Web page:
Paul, a Jewish scholar, or Pharisee, before becoming a Christian, described the experience of sinners as being bound in chains. This is something with which Paul was intimately familiar. Before surrendering his life to Christ, he had hunted down Christians, tried them, and oversaw their executions. No doubt he had many in chains.
Later, he himself was chained while awaiting trial, jailed for his Christian beliefs. He was eventually executed, as he had executed others.
Paul, though, used a similar term to describe his relationship with Jesus Christ. He called himself a bondservant. In fact, so did James, Peter, and Jude. Paul even described Jesus as a bondservant, doing the will of the Father. So, one may wonder, then, why escape the bonds of sin just to be enslaved by Christ?
Jude, a bondservant of Jesus Christ, and brother of James…
To understand this, we must look at the difference between a someone who is a slave or prisoner and a bondservant.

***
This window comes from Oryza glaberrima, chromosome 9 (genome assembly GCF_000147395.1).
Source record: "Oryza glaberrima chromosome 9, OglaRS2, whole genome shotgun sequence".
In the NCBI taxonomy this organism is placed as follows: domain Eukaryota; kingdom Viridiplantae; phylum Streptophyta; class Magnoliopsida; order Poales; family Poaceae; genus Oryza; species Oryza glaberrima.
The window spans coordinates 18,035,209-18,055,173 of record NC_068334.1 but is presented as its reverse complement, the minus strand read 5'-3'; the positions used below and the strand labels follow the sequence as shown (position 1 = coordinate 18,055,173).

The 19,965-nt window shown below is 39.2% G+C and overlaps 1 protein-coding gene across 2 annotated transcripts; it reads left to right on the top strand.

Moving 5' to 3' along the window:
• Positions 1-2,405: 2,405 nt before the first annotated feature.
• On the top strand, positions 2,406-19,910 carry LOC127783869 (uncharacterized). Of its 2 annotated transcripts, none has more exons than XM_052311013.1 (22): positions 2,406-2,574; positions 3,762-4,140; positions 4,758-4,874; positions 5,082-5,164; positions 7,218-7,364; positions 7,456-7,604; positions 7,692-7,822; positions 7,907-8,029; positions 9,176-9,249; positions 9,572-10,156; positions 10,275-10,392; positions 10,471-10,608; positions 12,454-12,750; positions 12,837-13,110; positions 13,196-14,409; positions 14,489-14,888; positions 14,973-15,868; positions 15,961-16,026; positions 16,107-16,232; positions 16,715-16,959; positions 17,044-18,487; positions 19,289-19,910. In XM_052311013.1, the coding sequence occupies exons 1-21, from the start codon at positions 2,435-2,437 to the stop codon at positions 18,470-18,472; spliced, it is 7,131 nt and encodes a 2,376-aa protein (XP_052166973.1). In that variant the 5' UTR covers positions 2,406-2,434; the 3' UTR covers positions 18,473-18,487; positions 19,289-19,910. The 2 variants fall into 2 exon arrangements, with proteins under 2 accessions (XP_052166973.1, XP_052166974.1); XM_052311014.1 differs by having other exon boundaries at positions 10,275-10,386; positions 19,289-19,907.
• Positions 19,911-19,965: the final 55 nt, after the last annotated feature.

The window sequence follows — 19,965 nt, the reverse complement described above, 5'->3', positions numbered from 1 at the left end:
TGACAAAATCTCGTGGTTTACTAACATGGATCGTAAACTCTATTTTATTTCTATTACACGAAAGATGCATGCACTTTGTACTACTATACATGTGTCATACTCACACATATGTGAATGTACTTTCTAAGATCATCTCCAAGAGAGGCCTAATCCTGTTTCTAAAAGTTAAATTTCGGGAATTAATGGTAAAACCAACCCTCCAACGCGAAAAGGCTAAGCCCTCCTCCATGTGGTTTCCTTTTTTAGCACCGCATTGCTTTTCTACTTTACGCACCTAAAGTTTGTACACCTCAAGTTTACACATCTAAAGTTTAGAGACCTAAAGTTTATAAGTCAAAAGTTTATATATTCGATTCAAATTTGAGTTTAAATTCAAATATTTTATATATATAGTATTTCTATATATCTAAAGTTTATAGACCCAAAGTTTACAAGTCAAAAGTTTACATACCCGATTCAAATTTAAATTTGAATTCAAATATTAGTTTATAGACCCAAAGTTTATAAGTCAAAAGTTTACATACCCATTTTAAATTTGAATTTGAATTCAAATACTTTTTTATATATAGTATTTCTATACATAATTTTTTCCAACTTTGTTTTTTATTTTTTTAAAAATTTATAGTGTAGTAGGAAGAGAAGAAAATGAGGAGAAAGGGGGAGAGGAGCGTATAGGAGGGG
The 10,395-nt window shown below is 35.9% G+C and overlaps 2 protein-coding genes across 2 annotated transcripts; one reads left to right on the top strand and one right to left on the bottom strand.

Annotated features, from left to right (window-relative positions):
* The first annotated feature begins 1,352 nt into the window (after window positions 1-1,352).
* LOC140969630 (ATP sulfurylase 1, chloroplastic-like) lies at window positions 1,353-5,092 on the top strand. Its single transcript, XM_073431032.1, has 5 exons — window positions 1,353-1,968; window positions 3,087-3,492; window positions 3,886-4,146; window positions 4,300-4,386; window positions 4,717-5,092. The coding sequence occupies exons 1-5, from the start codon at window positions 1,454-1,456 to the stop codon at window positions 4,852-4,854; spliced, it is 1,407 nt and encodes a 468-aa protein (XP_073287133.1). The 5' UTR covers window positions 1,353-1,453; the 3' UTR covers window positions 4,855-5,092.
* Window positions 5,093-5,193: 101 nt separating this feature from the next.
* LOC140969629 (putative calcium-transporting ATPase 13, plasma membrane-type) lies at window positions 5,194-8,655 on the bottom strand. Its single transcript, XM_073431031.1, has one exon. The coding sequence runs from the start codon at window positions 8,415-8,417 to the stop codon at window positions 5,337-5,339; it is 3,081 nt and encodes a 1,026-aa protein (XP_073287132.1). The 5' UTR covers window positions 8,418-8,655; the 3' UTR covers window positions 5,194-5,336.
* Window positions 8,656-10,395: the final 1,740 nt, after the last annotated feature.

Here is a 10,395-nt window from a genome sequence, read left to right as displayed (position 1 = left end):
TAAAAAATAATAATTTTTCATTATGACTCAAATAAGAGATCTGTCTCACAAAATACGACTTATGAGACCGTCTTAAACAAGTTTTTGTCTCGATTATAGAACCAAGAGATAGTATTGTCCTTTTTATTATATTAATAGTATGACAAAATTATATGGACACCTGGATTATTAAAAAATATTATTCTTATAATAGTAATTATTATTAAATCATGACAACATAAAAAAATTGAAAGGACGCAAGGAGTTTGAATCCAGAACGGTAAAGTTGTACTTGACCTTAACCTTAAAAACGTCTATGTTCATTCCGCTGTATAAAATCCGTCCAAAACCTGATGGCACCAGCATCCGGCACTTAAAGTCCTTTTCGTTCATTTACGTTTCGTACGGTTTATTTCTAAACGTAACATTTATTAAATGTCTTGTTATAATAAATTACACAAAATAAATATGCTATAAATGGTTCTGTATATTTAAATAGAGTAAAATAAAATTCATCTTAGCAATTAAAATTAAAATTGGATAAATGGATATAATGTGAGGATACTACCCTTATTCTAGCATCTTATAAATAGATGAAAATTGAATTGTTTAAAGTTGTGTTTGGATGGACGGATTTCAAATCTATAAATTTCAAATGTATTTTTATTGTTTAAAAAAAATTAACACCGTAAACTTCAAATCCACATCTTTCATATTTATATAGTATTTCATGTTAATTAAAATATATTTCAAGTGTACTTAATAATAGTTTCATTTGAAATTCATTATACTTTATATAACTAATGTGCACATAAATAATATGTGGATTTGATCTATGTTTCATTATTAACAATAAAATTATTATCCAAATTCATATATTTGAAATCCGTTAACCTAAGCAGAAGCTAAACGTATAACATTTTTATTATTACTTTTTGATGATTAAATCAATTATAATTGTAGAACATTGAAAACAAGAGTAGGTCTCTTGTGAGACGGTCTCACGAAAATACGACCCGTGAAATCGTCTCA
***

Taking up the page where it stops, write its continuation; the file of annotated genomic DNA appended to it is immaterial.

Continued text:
The Greek word translated as bondservant in many Bibles is translated slave by many others. Either translation is technically correct. As a Pharisee, though, Paul knew that the equivalent Hebrew word was applied to a special kind of slave, a bondservant.
The word bondservant is the perfect word to describe a true follower of Christ. A bondservant is a slave who loves his master so much that he petitions to become permanently bound to him. You see, many slaves could earn their freedom or purchase their freedom. A bondservant, on the other hand, took legal action to avoid ever being separated from the master.
Here’s the thing. You have never experienced true freedom unless you have bound yourself to the Master. He is a loving Master, one who protects you, cares for you, provides for you and adopts you into His family. He rids you of your sinful nature and replaces it with His holy nature. By giving yourself wholly to Him, He creates in you a clean, pure heart.
He breaks the chains of sin and death that bind you. His love compels you to become His bondservant.